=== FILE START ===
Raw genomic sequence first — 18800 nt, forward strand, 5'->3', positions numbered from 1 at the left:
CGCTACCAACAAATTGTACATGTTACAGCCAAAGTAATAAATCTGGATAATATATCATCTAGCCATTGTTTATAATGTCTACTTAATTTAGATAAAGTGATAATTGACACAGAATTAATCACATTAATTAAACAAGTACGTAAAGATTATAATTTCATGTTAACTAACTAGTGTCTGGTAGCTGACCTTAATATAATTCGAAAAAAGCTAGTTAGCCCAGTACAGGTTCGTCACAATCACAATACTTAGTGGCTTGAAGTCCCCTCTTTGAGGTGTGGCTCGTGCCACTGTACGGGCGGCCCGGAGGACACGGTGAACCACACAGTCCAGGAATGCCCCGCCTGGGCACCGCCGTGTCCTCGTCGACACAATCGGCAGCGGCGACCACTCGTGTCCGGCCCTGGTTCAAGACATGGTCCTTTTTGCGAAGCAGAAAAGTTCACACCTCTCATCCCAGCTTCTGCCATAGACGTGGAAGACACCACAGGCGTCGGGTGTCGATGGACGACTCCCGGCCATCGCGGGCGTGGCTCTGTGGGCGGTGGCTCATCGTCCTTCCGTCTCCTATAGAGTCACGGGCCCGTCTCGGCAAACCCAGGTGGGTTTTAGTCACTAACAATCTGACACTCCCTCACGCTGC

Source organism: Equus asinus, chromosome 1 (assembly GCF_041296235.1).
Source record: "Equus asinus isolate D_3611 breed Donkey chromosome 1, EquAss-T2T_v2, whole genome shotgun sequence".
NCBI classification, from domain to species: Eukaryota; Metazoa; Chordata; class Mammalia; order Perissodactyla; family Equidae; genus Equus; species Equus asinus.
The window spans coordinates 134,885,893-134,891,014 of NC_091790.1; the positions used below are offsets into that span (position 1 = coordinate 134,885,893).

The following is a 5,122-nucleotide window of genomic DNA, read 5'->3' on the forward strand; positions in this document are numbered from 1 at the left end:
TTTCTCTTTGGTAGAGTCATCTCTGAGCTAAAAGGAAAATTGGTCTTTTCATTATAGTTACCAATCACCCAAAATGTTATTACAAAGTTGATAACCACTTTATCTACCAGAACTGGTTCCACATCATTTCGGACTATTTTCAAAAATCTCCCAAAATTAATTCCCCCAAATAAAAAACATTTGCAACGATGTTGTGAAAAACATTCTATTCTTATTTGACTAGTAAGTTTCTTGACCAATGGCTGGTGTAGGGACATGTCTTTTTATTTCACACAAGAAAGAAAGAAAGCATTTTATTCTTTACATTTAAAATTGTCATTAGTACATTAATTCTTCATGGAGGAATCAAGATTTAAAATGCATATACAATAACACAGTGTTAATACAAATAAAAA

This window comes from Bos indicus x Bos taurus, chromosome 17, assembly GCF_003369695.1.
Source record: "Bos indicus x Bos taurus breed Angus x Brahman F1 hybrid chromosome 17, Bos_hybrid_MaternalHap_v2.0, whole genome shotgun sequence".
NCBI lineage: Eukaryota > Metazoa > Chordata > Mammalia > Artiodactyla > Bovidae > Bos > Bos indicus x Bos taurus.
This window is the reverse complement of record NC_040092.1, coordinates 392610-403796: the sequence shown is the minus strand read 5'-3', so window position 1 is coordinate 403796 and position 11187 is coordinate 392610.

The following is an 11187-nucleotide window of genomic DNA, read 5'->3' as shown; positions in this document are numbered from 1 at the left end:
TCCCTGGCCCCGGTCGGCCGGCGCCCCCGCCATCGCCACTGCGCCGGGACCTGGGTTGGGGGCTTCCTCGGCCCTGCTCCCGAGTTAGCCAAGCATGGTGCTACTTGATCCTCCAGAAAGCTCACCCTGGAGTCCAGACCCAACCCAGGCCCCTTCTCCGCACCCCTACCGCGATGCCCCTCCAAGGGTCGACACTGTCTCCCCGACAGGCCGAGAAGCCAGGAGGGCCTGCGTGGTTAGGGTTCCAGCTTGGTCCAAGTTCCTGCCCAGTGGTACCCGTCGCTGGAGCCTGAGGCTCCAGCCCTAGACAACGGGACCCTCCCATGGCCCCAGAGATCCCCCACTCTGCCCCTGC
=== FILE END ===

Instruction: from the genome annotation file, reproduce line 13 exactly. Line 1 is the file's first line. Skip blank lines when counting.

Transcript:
The following is an 11187-nucleotide window of genomic DNA, read 5'->3' as shown; positions in this document are numbered from 1 at the left end: